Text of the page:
i recently had a baby and was having trouble making it to a meeting on thursday mornings, my manager told me not to worry about going to the meetings and he would get it cleared with my district manager. so i didnt go…that morning my district manager called me and demanded to know why i wasnt there. i told her that my manager told me not to go because of my childcare issue. she then told me i have 2 weeks to find new childcare! i have state paid daycare so i couldnt just “find new childcare.” when i told her that she basically said “i dont care” and hung up on me. i figured i would rather quit than get fired so i put in my 2 weeks and they walked me that day.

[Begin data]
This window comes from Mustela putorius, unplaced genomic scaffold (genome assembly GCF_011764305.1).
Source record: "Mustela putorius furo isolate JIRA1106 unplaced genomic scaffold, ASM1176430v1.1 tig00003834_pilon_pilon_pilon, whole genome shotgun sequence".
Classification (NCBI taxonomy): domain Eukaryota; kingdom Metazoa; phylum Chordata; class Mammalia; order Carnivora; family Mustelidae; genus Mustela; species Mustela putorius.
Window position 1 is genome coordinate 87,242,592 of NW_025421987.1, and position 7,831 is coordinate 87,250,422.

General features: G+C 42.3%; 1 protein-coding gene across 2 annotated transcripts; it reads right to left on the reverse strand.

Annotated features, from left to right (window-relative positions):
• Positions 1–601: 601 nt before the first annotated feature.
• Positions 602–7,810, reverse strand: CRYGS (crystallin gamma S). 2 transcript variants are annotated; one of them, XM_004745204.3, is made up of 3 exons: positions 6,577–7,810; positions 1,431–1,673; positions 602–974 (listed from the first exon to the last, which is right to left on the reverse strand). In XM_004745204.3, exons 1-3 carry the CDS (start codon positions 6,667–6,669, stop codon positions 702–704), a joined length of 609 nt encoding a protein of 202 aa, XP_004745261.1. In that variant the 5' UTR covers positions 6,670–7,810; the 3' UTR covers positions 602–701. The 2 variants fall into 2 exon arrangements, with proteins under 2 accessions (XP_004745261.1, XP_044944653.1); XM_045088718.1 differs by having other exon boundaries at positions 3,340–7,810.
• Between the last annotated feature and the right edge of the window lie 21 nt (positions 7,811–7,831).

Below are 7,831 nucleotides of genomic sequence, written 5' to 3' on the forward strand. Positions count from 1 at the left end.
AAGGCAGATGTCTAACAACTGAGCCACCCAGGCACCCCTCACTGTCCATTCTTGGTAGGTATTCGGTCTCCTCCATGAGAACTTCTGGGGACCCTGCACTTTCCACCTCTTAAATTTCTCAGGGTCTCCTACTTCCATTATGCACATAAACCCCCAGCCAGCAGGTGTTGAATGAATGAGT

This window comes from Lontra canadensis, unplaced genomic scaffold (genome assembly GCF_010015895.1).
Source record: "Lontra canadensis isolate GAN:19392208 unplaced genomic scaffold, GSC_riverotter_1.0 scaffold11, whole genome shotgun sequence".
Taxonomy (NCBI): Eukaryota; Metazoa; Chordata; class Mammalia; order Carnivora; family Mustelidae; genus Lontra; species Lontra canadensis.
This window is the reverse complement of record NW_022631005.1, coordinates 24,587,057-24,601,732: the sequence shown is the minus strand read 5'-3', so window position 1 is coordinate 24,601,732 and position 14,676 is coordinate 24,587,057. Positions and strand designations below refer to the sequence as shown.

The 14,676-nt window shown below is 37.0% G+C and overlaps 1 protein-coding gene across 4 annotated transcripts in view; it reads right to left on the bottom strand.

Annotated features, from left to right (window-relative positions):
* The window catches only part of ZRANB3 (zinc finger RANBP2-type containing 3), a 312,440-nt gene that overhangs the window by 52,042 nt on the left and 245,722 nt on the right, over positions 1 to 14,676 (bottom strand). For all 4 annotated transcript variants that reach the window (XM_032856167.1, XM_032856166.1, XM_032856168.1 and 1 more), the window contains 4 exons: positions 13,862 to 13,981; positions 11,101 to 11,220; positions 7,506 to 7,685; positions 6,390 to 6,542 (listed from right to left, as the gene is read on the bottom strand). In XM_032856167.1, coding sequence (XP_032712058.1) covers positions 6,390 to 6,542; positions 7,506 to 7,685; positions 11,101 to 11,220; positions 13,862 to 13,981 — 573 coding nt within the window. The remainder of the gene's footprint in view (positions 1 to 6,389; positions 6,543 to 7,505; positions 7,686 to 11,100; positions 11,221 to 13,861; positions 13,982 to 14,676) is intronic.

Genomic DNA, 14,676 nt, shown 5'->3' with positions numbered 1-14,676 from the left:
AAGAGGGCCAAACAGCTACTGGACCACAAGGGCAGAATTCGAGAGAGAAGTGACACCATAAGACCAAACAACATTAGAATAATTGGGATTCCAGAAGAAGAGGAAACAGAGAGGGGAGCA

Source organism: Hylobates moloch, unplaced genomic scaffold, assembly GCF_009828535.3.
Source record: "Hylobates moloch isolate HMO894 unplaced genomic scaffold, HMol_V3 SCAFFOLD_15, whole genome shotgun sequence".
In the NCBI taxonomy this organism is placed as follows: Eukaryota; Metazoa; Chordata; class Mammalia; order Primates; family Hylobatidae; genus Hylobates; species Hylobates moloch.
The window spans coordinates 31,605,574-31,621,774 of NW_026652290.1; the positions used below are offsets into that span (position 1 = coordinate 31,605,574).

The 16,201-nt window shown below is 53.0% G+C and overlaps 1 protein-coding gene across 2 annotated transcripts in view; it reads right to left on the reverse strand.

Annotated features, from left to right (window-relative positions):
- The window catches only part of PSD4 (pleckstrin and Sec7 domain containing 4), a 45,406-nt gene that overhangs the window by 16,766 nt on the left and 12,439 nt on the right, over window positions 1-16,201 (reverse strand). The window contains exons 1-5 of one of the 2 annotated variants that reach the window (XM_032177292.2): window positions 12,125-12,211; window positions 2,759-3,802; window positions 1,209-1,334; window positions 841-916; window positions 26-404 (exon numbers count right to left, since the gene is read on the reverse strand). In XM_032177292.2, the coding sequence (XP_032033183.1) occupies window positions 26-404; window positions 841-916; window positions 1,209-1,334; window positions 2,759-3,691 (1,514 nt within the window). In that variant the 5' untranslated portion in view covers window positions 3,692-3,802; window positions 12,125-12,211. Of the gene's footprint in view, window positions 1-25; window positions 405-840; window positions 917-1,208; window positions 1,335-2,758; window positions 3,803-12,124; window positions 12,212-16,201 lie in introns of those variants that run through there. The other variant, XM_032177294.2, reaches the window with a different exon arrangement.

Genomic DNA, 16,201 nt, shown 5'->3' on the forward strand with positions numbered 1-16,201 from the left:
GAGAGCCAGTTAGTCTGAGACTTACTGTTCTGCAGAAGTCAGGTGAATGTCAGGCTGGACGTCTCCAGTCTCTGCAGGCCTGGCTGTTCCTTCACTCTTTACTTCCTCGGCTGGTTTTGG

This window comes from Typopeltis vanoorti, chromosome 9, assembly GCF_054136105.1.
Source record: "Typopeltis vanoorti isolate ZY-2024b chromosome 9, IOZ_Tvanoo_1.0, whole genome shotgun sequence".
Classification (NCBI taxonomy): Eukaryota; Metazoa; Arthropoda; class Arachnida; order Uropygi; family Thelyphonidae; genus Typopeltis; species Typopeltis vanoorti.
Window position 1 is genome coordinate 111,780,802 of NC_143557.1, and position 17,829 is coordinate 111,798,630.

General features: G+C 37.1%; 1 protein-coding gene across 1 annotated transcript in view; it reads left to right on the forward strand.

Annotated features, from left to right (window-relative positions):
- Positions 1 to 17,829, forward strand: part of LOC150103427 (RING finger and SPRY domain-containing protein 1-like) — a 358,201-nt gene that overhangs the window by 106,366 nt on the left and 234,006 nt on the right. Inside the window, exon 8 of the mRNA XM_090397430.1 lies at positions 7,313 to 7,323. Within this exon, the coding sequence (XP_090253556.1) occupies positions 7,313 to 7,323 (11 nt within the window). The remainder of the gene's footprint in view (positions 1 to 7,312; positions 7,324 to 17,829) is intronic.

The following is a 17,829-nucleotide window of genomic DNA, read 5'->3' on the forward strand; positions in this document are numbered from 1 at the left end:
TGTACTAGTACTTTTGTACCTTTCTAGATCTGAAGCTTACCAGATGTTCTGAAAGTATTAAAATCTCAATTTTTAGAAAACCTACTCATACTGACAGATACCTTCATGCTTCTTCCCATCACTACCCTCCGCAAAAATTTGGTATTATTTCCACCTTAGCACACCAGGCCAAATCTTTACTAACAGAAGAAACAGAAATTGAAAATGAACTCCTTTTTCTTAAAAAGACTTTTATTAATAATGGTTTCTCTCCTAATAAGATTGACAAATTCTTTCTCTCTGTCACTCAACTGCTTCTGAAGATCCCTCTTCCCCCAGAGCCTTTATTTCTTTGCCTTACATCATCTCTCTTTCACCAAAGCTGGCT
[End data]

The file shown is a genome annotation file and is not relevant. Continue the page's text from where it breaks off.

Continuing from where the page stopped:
Bad move Ambere. Quitting in anticipation of a discharge is generally found to be without good cause.
Your specific situation had possibilities for a discharge without good cause too.
An employer does not have to be concerned about our childcare issues .. that’s our concern and even a state understands that our children come first, but that does not release of from the obligation to at least seek all alternative to avoid being fired first.
That’s your problem.
So yes, an employer can threaten you that you had better find childcare .. they can even fire you for not finding childcare if it interferes with getting to work, but that does not mean that it is a discharge for good cause.
But quitting .. because you were threatened and thought it better to quit than be fired before seeking all alternatives .. no, no, no.